For years, especially in the decade that followed the discovery of the HIV virus which causes AIDS, the national attention was focused on digesting just what type of a threat HIV/AIDS was to the health of the country. Currently, for those people who work in health care, the number of patients being hospitalized for HIV/AIDS has become commonplace, almost too commonplace. The national media has focused on other health care issues, such as the H1N1 virus, as well as the reform of the healthcare system. Somehow, HIV/AIDS has been pushed to the back burner over the past five years.
However, HIV/AIDS remains a serious threat to well being of millions of Americans.
Indeed, for years it seemed although the HIV/AIDS epidemic in the United States had “stabilized” at around 40,000 new infections each year. The success was widely reported the press, although public health authorities were concerned that complacency might lead to an increased infection rate.
Now approximately 56,000 Americans become infected each year, although the number of people dying from HIV/AIDS has decreased to approximately 14,000 per year. This means that the prevalence, or the total number of Americans infected with HIV/AIDS is increasing each year. It is a wonderful victory for modern medicine that HIV/AIDS patients are able to live longer and fuller lives, through the use of antiviral medications. Indeed, a number of newer types of medications which can suppress the HIV virus will become available to HIV/AIDS patients over the next decade.
However, while HIV/AIDS has become a chronic disease, it is unlike any other chronic disease that patients and doctors have seen before. Because the HIV virus is able to mutate rapidly, patients often find that their medications must be changed, and in many cases they may experience treatment failure, such that the levels of HIV in their body can no longer be suppressed and they eventually develop AIDS. Indeed, many HIV/AIDS patients may suffer a very difficult decrease in the quality of life as they may be hospitalized multiple times over the course of their illness.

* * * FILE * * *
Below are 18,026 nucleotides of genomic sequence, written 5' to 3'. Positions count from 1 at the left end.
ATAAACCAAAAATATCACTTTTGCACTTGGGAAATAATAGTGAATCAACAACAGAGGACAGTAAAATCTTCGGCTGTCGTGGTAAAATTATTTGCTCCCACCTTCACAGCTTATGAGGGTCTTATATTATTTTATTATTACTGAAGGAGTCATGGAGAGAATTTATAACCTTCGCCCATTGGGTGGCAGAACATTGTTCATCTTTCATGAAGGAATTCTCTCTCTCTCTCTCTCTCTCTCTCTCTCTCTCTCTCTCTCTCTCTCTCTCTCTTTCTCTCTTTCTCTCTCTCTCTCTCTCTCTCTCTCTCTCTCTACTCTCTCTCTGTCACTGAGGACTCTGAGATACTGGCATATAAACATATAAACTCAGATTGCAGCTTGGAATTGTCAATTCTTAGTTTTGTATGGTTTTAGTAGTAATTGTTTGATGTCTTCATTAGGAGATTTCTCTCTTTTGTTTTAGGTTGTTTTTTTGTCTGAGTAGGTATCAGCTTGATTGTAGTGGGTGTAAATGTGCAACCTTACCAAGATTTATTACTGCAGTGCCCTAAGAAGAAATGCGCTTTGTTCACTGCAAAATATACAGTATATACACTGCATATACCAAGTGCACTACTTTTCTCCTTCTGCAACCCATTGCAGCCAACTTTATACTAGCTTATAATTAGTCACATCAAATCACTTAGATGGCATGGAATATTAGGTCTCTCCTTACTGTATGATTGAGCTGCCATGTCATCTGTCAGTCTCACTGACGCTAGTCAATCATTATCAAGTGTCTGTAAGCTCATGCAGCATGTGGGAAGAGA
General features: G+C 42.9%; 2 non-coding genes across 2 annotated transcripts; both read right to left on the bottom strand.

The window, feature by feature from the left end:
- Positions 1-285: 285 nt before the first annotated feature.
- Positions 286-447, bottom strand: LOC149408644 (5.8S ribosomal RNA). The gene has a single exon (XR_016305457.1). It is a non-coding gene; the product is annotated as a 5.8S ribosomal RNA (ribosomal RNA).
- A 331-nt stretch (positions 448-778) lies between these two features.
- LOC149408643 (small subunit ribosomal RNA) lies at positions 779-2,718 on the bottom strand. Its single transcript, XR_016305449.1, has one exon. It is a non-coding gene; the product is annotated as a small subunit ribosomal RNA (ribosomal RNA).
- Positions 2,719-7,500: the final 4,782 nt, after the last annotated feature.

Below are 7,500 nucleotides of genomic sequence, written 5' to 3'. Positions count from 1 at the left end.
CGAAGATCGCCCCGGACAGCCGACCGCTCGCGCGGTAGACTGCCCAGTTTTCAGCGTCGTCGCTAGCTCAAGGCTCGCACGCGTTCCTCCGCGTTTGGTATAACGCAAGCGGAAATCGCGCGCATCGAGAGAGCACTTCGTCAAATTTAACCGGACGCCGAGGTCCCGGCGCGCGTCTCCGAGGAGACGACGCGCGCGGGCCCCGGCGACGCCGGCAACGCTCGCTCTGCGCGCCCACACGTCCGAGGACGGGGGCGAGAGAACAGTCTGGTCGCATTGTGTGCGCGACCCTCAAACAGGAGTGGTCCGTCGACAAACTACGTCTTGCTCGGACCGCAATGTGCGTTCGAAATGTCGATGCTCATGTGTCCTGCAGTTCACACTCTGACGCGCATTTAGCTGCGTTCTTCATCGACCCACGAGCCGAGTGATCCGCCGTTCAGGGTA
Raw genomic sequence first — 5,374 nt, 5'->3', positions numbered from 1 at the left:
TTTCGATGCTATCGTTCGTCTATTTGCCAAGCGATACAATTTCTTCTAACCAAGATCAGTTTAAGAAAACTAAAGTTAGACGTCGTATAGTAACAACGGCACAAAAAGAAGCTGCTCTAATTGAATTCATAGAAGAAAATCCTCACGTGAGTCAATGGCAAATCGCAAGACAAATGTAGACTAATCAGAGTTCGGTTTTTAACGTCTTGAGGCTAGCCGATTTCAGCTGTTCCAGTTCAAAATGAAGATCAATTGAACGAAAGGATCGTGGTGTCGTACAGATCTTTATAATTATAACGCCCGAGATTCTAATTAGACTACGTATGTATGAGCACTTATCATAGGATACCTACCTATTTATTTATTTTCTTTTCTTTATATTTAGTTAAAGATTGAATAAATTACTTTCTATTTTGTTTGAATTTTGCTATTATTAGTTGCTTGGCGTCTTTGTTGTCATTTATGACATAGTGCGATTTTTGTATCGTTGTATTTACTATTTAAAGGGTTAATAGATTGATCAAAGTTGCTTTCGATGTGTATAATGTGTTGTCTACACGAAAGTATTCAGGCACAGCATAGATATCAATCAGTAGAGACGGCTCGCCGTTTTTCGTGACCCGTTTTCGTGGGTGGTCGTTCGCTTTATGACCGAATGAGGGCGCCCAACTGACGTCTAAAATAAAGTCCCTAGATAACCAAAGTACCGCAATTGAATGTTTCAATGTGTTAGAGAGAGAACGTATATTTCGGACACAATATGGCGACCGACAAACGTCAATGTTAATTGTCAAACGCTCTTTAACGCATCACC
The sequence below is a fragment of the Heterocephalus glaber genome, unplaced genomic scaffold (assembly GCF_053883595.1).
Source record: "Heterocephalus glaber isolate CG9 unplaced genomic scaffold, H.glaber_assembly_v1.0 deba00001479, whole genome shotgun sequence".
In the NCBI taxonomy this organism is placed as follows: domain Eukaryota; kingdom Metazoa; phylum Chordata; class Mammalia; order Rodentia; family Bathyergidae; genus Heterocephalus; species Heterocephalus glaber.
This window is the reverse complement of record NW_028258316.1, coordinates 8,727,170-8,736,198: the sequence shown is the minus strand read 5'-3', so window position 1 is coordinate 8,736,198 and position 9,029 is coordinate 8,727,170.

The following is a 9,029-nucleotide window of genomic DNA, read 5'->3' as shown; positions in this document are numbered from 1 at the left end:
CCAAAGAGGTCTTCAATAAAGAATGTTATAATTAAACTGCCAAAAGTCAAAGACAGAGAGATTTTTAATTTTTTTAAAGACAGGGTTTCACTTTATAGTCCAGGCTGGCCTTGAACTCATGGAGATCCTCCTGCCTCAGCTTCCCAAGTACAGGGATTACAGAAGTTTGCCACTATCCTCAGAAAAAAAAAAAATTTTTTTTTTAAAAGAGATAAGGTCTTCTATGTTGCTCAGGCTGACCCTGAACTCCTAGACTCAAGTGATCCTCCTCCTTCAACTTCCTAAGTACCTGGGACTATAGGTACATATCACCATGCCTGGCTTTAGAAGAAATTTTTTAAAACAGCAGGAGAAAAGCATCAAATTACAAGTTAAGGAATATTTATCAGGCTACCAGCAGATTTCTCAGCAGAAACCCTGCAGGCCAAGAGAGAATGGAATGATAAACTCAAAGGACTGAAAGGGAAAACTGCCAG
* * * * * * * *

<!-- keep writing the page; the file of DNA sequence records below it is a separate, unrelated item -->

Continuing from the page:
New medications for HIV/AIDS have not come without a cost as many HIV/AIDS suffer severe side effects from their medications, and may develop long term health consequences from their use.
The CDC currently estimates that 1.1 million people live with HIV/AIDS in the United States. By looking at the current infection rate, and death rate from HIV/AIDS, and assuming that these numbers stay constant, there could be an additional 400,000 people living with HIV/AIDS in the United States by 2019. This would be an increase of approximately 36 percent over a decade.
From a purely economic standpoint, the increased number of people living with HIV/AIDS in the United States means that for probably the next decade the healthcare costs associated with treating HIV/AIDS patients will soar. On a personal level it is disheartening to see a young patient with HIV/AIDS who was noncompliant with their medications, i.e. taking them infrequently, such that they can no longer be offered the medications and are referred to a hospice to die. Undoubtedly, education for HIV/AIDS should include increased prevention efforts, as well as better education for the public such that people understand the importance of taking medications HIV/AIDS medications consistently.
The CDC has launched a public health awareness campaign, entitled Act Against AIDS, to continue the never ending effort to educate the American public about this dangerous disease. This communication program is expected to last five years. The program will also target those at highest risk, such as African Americans, especially women, and African American men who have sex with men.
Although it is crucial to target at risk populations, such as African Americans, I wonder if broader educational measures should be undertaken at the national level, perhaps through mandatory classes in high schools and colleges across the country. Hopefully by targeting the African American community, these prevention efforts will save lives, and won’t single out any one community for stigmatization in the national press.
It is important that all Americans view HIV/AIDS as a national problem, and not just a problem for the black community to deal with.
While five years is a great target, it is likely that HIV/AIDS prevention efforts will be needed in the United States for decades to come. The projected increased spending on HIV/AIDS should motivate the government to increase spending on preventive and educational efforts.
Refocusing National Attention on the HIV Crisis in the United States, http://www.cdc.gov/hiv/aaa/refocusing.htm